New research into oral microbiome may help reverse periodontitis

0 23 October 2014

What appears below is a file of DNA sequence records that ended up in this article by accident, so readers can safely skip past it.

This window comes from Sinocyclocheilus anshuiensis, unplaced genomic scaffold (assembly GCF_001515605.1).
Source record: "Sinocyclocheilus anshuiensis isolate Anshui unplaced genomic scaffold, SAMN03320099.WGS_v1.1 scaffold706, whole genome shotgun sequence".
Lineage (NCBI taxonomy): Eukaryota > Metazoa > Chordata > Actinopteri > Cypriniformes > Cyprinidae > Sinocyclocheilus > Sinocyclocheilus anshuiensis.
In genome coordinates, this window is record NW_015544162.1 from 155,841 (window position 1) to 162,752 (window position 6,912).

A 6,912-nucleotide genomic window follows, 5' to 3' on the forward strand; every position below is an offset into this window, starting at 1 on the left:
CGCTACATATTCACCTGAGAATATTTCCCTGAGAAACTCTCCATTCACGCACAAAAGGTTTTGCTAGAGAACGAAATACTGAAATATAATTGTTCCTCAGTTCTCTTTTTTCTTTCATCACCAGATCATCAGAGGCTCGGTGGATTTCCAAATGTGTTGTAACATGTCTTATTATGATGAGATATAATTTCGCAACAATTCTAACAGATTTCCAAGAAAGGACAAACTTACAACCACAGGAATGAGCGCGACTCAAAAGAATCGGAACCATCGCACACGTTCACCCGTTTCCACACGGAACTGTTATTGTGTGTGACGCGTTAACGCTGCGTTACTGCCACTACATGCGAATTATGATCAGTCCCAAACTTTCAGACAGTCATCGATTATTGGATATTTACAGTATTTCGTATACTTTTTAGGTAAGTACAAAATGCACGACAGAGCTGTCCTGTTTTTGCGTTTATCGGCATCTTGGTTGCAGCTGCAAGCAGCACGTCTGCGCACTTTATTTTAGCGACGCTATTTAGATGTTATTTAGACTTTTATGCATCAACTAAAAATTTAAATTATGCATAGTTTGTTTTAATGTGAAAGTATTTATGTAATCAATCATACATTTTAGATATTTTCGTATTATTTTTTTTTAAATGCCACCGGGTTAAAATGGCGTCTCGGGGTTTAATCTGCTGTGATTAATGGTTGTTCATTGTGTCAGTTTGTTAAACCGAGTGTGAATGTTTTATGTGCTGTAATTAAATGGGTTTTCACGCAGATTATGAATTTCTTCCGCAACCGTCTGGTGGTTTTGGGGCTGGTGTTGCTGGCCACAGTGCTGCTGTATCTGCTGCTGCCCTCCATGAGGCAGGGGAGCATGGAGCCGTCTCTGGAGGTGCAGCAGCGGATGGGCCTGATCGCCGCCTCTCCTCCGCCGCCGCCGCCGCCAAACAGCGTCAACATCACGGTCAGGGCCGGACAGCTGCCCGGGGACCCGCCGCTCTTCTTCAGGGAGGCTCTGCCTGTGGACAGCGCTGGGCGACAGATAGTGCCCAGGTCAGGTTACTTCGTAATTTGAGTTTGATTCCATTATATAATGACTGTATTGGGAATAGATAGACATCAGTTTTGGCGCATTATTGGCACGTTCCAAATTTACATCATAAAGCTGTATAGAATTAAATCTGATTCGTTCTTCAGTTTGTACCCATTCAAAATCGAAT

AUSTIN, Texas, USA: Studies on the human microbiome have shown that shifts in oral microbiota are associated with a number of diseases, including obesity, Crohn’s disease, diabetes and periodontitis. Now, U.S. scientists have found that oral bacteria act differently in diseased patients compared with healthy individuals. They believe that the findings could be used to develop methods to prevent or even reverse diseases such as periodontal disease. Although it is known that the composition of the microbiome changes during the transition from health to disease, it is still unclear how specific activities of different members of the microbial community affect diseases. In order to understand how different bacteria act in healthy and diseased individuals, researchers at the University of Texas at Austin examined periodontal plaque samples from ten patients from Izmir in Turkey with aggressive periodontitis. Using supercomputers, the researchers compared the expression of 160,000 genes in healthy and diseased periodontal communities and found that these communities show defined differences in metabolism. “In other words, a species of bacteria that ate one thing, such as fructose, can switch to a different kind of sugar to feed on if diseased,” explained Dr. Marvin Whiteley, professor of molecular biosciences at the university. A major question concerning the mechanism underlying the